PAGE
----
For our presentation, my group conducted a barometer exercise similar to those that may be seen at the Posse retreat or in education classes on campus. We hoped that by reading some borderline extreme statements concerning the readings from class, and the different stages in our class progression, our classmates would be able to visually represent where they lie on these “issues.” The class gathered outside and upon being presented with a statement, such as “Randomness is an awful thing to teach high school students,” placed themselves at a specific point along the spectrum between “Agree” and “Disagree.” This exercise was important to our group because we thought it would give a voice to those who may not normally feel comfortable talking in our large group discussions. It also gave everyone an opportunity to see the overall opinions of their classmates.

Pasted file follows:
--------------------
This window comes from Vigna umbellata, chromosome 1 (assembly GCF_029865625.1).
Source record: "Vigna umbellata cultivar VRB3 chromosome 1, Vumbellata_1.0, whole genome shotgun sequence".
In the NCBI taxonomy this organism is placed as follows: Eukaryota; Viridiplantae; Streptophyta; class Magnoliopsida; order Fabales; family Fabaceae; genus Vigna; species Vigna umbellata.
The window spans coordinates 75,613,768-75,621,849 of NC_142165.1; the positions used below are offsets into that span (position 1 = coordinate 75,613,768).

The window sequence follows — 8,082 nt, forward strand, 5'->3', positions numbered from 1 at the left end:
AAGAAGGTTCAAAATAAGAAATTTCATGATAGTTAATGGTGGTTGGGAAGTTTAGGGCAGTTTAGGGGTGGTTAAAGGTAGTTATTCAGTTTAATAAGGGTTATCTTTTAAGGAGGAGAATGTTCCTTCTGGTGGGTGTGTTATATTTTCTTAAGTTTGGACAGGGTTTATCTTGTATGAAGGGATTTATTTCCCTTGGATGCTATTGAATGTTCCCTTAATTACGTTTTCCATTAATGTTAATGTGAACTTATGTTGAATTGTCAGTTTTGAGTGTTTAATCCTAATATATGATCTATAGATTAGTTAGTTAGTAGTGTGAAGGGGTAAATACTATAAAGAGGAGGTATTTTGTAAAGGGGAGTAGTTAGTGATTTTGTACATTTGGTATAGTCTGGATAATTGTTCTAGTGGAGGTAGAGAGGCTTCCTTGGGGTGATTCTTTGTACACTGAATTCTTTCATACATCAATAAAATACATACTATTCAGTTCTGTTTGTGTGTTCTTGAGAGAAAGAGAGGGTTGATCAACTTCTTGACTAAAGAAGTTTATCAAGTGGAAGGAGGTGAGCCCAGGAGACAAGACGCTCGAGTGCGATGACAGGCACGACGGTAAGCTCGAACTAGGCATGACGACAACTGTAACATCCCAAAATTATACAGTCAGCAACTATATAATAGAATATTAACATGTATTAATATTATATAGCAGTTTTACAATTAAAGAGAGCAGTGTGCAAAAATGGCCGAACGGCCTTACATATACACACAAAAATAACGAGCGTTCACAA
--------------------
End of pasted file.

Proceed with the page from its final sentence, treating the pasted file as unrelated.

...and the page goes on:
We had hoped that students would move amongst themselves more as they heard the statements of their peers, but with a short amount of time and less participation that we had ideally hoped for, it was not the case. I also believe that with the large number of questions in a short period of time it was a bit overwhelming, with not as much time to adjust to the activity as I would have hoped. This movement could have represented the evolution of students’ learning both throughout the course, and through their interactions with fellow students. Despite this lack of movement, I believe that it was quite successful, and it was interesting to see where students placed themselves on the spectrum. I am looking forward to using this technique to stimulate discussion as a high school teacher in the years to come as I believe it can be a very useful tool for both students and professors/teachers to see where their class stands.